Today, Brisbane City Council announced their 2018-19 budget. On the face of it, the $44 million for bikeways is great news, and we’re very happy to see money for some long-awaited and much needed projects – which we’ll write more about in subsequent posts. However, the apparent increase in investment is not quite as exciting as it sounds. It is all still within the $100 million 4-year Better Bikeways for Brisbane program that we hear so much about. $10.4 million of the funding for bikeways in this year’s budget is actually just carryover from previous years where the budget for bikeways has been significantly under-spent.
What’s a little strange is some of the projects where money has *not* been carried over – even though the projects have not started.
One example is the curious case of Viola Place (or, as it’s less poetically known, the Moreton Bay Cycleway: Viola Pl to Schneider Rd). The 2016-17 budget included $575,000 for this project, and the 2017-18 budget included $945,000. This year, there is another $694,000 and a note that $870,000 is being carried over. That begs the question: what happened to the $650,000 from earlier budgets that was not carried over? If it wasn’t carried over, presumably it was spent on other projects – but where?? Anyway, it’s good to see $1.5 million in the coming budget to finally build this missing link – but that amount seems excessive for a connection of less than 100m over clear, level ground.
Even more odd is the Land St underpass duplication project, which we were relieved to see cancelled. We’d still very much like to know how much of the $6.9 million allocated in 2016-17 and 2017-18 was spent before the decision was made. Today’s budget includes a carryover amount of $1 million for “River Loop Safety Improvements” which hasn’t appeared as a line item before, but will certainly be welcomed by Brisbane’s cycling community. But surely that’s not all that’s left to roll-over from the $6.9 million for Land St??
Somehow it feels there might be some double-counting going on to reach the $100 million four-year total, but since Council doesn’t report against individual projects, it’s very difficult to pin it down other going through the slow and cumbersome RTI process.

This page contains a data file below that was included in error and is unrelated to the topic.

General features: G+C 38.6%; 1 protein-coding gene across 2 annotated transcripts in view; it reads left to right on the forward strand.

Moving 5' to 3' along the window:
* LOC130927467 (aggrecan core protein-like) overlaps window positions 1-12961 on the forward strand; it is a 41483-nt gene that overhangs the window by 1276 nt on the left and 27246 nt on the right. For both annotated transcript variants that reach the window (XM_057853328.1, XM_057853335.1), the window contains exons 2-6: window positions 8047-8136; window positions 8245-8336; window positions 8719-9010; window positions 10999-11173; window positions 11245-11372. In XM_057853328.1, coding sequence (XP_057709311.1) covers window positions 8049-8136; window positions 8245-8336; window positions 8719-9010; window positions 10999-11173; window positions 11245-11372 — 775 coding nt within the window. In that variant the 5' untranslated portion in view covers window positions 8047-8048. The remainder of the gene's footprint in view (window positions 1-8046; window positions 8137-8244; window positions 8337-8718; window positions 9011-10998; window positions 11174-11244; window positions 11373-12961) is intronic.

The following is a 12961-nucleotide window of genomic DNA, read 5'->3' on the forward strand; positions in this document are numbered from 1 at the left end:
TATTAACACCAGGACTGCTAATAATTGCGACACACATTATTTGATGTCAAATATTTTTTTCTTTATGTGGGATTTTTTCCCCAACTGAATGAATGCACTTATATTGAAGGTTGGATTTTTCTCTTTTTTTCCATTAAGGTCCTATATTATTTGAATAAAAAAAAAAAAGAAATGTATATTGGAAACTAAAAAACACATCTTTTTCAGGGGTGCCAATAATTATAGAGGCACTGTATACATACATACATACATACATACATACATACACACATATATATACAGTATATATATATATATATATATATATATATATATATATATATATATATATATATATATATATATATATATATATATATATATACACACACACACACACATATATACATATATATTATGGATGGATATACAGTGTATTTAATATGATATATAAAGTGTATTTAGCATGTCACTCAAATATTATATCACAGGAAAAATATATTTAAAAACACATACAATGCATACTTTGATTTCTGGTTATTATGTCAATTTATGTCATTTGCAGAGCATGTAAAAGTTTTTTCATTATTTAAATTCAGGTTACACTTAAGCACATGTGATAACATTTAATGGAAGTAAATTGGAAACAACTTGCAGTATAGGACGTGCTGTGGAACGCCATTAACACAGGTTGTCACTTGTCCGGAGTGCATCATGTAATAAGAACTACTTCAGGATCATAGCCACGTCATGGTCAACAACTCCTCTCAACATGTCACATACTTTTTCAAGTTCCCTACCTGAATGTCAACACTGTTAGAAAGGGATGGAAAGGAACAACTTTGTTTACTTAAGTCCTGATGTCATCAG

If you’re the type of person who likes spreadsheets, you might like to browse around this link where we’ve been tracking the bikeway budget this term:
Tab 1: What Council refers to as the “Better Bikeways for Brisbane” program has historically included 2 components: “Constructing Key Bikeway Links in Brisbane Suburbs”, and “Enhancing Safety and Cyclist Facilities” – which seems to be a bit of a catch-all including the Cycling Brisbane program, bike parking, centre-line marking, bike counts, bike safe gully grates, etc.
Tab 2: The projects included in the budget under “bikeway reconstruction” aren’t usually counted in the total “Better Bikeways for Brisbane” program, although sometimes the difference between rehabilitating an existing asset and creating a new one seems a bit blurred. Notably this year there is a sizeable chunk of money for the Jim Soorley Bikeway – which will hopefully be put to good use before too much more of the path crumbles into Schulz Canal!
Tab 3: It’s also worth checking out the budget sections on bridges and culverts, as often these are on shared paths. Again the distinction between “bridge and culvert construction – new” and “bridges and culverts reconstruction and rehabilitation” seems quite arbitrary, with complete replacement projects appearing in both lists. This year, the winners are the CBD to Carindale Bikeway at Woolloongabba (Kingfisher Creek bridge), Northgate (with a bizarrely expensive bridge at Elwyn St), the Bulimba Creek Bikeway at Carindale (Meadowbank St bridge replacement) and Wakerley (Kenrick Close).
In addition to these projects, there are bikeways coming as part of a number of road projects – including the Kingsford Smith Drive widening (which will provide a great bikeway between Bretts Wharf and Breakfast Creek) and Lytton Road (including a separated bikeway from Norman Creek to Mowbray Park). Finally, major (and even minor) intersection and road projects can often have an impact on how safe and convenient it is to travel by bike, so we will be closely following Council’s “congestion busting projects” to assess the implications for people wanting to chose healthy transport.